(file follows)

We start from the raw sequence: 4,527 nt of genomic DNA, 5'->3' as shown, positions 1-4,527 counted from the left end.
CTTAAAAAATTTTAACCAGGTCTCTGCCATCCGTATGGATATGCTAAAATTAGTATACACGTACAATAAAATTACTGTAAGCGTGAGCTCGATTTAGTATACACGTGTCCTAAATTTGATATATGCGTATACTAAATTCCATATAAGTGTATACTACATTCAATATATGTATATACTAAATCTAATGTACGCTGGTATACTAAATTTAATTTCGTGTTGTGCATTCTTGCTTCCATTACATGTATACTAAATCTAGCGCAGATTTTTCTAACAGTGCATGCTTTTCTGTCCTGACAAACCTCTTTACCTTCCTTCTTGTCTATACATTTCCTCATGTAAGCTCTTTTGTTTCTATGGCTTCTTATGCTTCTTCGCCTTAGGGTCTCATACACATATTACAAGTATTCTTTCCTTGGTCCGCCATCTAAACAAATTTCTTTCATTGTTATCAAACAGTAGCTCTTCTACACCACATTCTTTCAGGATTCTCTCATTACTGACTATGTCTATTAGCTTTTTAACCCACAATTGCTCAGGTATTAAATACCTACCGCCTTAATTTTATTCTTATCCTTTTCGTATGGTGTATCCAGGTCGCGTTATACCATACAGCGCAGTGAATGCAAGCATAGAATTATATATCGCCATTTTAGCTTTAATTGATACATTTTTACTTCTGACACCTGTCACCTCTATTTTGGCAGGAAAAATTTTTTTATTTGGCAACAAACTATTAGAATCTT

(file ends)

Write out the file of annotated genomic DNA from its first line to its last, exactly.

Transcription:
We start from the raw sequence: 4,527 nt of genomic DNA, 5'->3' as shown, positions 1-4,527 counted from the left end.
CTTAAAAAATTTTAACCAGGTCTCTGCCATCCGTATGGATATGCTAAAATTAGTATACACGTACAATAAAATTACTGTAAGCGTGAGCTCGATTTAGTATACACGTGTCCTAAATTTGATATATGCGTATACTAAATTCCATATAAGTGTATACTACATTCAATATATGTATATACTAAATCTAATGTACGCTGGTATACTAAATTTAATTTCGTGTTGTGCATTCTTGCTTCCATTACATGTATACTAAATCTAGCGCAGATTTTTCTAACAGTGCATGCTTTTCTGTCCTGACAAACCTCTTTACCTTCCTTCTTGTCTATACATTTCCTCATGTAAGCTCTTTTGTTTCTATGGCTTCTTATGCTTCTTCGCCTTAGGGTCTCATACACATATTACAAGTATTCTTTCCTTGGTCCGCCATCTAAACAAATTTCTTTCATTGTTATCAAACAGTAGCTCTTCTACACCACATTCTTTCAGGATTCTCTCATTACTGACTATGTCTATTAGCTTTTTAACCCACAATTGCTCAGGTATTAAATACCTACCGCCTTAATTTTATTCTTATCCTTTTCGTATGGTGTATCCAGGTCGCGTTATACCATACAGCGCAGTGAATGCAAGCATAGAATTATATATCGCCATTTTAGCTTTAATTGATACATTTTTACTTCTGACACCTGTCACCTCTATTTTGGCAGGAAAAATTTTTTTATTTGGCAACAAACTATTAGAATCTT